make a big jump and come to the surface, but his plan failed and he almost had a brush with death. What was the bruising experience that Douglas had at the Y.M.C.A? Douglas wanted to overcome his fear of water and started learning swimming at the Y.M.C.A pool. One day he was tossed into the deep end of the pool by a big boy of eighteen. Douglas almost drowned in the incident and his fear of water became more intense and hard to overcome. What were the series of emotions and fears that Douglas experienced when he was thrown into the pool? What plans did he make to come to the surface? Douglas was frightened when he was thrown into the water, but he did not lose his wits. He made a plan to make a big jump in order to come to the surface; lie flat on it and paddle to the edge of the pool. He summoned all his strength and made a great spring upwards but instead he came up slowly. He opened his eyes and saw nothing. He tried again but was ceased by terror that knew no control. He was shrieking under water and was paralyzed- stiff and rigid with fear. He only knew one thing-that he was alive. How did this experience affect him? This experience revived the fear of water. He felt weak and trembled as he walked home. He shook and cried when he lay on his bed and could not eat anything that night. He was haunted by the frightening experience. The slightest exertion upset him, making him wobbly in the knees and sick in the stomach. What strategy did the author remember when he was drowning in the Y.M.C.A pool? Douglas thought that as he would hit the bottom of the tiled pool, he would spring up like a cork to the surface, and then lie flat on the water, strike out with his arms and thrash with his legs and reach the edge of the pool. However, this plan failed. ‘I crossed to oblivion and the curtain of life fell’. Why did the author make this remark? The author had made three futile attempts to spring up to the surface but as his strength failed and energy exhausted, he gave up and stopped all his efforts. He relaxed and passed into a state of unconsciousness and then there was no fear after that. Why was Douglas determined to get over his fear of water? Douglas was determined to get over his fear of water because he was not able to enjoy anything related to water, he was not able to enjoy his fishing, and deprived them of the joy of canoeing , boating and swimming. What joys did his fear of water deprive him of? The author’s fear of water deprived him of the joy of having fun with his friends during their fishing trips and also the thrill of canoeing, boating or swimming. The moment he would go near water, his fear of water would start haunting him. How did the instructor build a swimmer out of Douglas? The instructor put a belt around Douglas and attached a rope to the belt which went through a pulley that ran on an overhead cable. He held on to the rope and went back and forth across the pool for three months, after which his terror of water slackened a bit. He could put his face underwater and exhale and inhale with the nose out of water.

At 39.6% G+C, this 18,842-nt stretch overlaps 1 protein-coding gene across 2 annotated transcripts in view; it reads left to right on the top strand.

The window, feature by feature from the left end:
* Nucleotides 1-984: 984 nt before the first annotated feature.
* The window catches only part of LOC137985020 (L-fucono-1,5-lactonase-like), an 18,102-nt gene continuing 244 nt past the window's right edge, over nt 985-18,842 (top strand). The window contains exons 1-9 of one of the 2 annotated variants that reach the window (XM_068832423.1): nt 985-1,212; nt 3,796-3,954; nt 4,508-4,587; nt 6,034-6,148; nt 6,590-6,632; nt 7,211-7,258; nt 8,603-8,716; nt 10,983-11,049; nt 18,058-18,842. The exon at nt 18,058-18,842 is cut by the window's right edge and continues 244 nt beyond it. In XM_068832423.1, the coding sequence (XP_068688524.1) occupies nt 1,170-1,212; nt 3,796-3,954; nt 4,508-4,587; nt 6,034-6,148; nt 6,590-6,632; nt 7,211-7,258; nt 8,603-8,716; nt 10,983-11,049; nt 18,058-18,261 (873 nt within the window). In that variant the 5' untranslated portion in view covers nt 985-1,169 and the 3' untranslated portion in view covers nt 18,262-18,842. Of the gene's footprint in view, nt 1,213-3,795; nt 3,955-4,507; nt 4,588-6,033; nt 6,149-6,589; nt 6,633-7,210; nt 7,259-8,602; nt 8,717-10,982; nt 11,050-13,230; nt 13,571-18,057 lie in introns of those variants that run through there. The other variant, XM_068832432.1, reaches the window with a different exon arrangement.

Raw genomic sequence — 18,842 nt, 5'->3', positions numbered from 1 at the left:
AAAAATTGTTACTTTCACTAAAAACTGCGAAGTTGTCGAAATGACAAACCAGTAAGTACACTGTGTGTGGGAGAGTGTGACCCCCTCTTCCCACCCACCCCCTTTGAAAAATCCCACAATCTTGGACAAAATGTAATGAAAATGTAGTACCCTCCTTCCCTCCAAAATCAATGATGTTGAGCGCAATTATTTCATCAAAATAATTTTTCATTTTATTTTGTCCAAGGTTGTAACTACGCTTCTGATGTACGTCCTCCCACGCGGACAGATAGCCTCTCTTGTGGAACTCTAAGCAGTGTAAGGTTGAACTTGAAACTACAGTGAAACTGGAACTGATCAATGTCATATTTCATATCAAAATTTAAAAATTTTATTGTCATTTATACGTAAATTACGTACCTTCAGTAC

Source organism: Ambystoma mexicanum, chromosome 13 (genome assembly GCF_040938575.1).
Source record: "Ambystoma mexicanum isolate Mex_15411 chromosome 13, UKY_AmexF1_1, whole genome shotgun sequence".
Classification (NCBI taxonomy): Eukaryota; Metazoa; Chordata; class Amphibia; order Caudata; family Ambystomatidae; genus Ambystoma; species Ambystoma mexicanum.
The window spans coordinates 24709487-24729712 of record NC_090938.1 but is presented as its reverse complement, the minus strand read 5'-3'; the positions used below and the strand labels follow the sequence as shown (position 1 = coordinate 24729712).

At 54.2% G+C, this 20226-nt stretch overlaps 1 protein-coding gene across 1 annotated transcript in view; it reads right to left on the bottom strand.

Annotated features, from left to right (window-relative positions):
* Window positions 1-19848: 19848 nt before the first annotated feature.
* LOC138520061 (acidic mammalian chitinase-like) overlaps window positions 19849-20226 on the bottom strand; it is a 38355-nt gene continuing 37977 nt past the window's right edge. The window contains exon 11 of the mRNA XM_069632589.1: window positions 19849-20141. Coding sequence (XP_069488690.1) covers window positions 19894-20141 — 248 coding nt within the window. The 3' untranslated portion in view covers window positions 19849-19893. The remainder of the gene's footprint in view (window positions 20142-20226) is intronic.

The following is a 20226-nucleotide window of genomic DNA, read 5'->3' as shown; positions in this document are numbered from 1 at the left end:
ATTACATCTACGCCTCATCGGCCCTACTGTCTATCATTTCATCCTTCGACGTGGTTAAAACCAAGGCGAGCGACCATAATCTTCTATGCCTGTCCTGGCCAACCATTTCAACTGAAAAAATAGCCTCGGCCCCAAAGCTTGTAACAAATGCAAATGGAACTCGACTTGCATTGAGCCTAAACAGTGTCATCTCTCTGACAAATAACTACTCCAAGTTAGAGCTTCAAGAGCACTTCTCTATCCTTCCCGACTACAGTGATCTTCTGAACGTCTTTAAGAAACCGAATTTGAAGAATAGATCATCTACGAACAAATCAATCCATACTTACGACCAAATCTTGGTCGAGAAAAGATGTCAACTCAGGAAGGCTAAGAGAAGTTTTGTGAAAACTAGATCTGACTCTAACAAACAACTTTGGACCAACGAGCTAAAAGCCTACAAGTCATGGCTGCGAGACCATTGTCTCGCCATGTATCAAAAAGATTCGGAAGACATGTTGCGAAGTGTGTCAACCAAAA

Then he learnt to kick with his legs for many weeks till he could relax. After seven months, he could swim the entire length of the pool. How did Douglas make sure that he conquered the old terror? Douglas would still feel the old terror even after the instructor built a swimmer. To overcome that completely, he went to Lake Wentworth, dived at Triggs Island and swam two miles across the lake. Only once did the fear return but finally he was able to conquer his fear of water. What did the author mean by ‘But I was not finished’ after his swimming lessons with the instructor were over? The author’s remark meant that he was not sure whether his old terror had left him. He still felt scared and frightened while swimming the length of the pool up and down. What impression do you get of Douglas from the essay? Douglas was a brave and strong-willed person. Despite his horrifying experiences in water when he was almost drowned, he didn’t give up. He resolved to overcome his fear by learning to swim. He hired an instructor and with complete focus and determination, he could succeed in learning to swim. What did Douglas experience as he went down to the bottom of the pool for the first time? The movement towards the bottom of the pool after being tossed in it by the big bruiser' of a boy was gradual as he was in the deep side. He felt these nine feet to be like ninety. His lungs were ready to burst before he touched the bottom. He did not lose his presence of mind and tried to make a great jump upwards. What two things did Douglas dislike to do? Which one did he have to do and why? Douglas was very thin and hated to show his skinny legs. He was also scared of going into the pool alone. So he sat by the poolside and waited for others to come. ‘On the way down I planned’, remarks Douglas. What plan had he devised and how far did it succeed? After being tossed into the deep side of the pool, Douglas planned to save himself from being drowned. He decided to spring back to the surface like a cork after touching the bottom. Then he lay flat on it and paddled to the edge. Three times he tried to put his plan to action but swallowed a lot of water. In what connection does Douglas mention ‘a big bruiser of a boy’? Douglas talks about the boy who tossed him into the deep end of the Y.M.C.A pool. This boy was about eighteen, had a good physique and ‘was a big bruiser’ according to Douglas. When Douglas almost drowned, the boy had the audacity to exclaim that he was only joking. How did Douglas initially feel when he went to the Y.M.C.A pool? What made him feel comfortable? As Douglas started going to the Y.M.C.A pool to learn how to swim, his childhood fears and memories of the unpleasant experience was revived. He gradually regained some confidence and started paddling with the help of water wings. He watched other boys and copied their style. Slowly he started feeling more comfortable.